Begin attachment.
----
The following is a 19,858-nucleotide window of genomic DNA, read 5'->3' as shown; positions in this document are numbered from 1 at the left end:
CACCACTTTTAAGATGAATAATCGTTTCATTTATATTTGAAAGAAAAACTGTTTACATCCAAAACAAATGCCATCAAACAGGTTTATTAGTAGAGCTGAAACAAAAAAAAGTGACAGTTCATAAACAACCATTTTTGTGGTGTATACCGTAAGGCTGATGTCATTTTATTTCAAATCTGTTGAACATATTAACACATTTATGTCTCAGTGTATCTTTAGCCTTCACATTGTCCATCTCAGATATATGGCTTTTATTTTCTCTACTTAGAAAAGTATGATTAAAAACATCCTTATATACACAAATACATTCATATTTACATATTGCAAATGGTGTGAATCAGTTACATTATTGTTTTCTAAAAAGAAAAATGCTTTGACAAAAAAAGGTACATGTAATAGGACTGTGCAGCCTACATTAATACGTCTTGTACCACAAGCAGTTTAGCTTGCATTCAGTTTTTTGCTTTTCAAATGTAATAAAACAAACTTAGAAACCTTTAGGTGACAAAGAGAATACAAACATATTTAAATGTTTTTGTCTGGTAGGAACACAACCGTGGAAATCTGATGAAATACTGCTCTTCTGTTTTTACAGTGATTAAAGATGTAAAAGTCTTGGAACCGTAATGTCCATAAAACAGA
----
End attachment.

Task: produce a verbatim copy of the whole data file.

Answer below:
The following is a 19,858-nucleotide window of genomic DNA, read 5'->3' as shown; positions in this document are numbered from 1 at the left end:
CACCACTTTTAAGATGAATAATCGTTTCATTTATATTTGAAAGAAAAACTGTTTACATCCAAAACAAATGCCATCAAACAGGTTTATTAGTAGAGCTGAAACAAAAAAAAGTGACAGTTCATAAACAACCATTTTTGTGGTGTATACCGTAAGGCTGATGTCATTTTATTTCAAATCTGTTGAACATATTAACACATTTATGTCTCAGTGTATCTTTAGCCTTCACATTGTCCATCTCAGATATATGGCTTTTATTTTCTCTACTTAGAAAAGTATGATTAAAAACATCCTTATATACACAAATACATTCATATTTACATATTGCAAATGGTGTGAATCAGTTACATTATTGTTTTCTAAAAAGAAAAATGCTTTGACAAAAAAAGGTACATGTAATAGGACTGTGCAGCCTACATTAATACGTCTTGTACCACAAGCAGTTTAGCTTGCATTCAGTTTTTTGCTTTTCAAATGTAATAAAACAAACTTAGAAACCTTTAGGTGACAAAGAGAATACAAACATATTTAAATGTTTTTGTCTGGTAGGAACACAACCGTGGAAATCTGATGAAATACTGCTCTTCTGTTTTTACAGTGATTAAAGATGTAAAAGTCTTGGAACCGTAATGTCCATAAAACAGA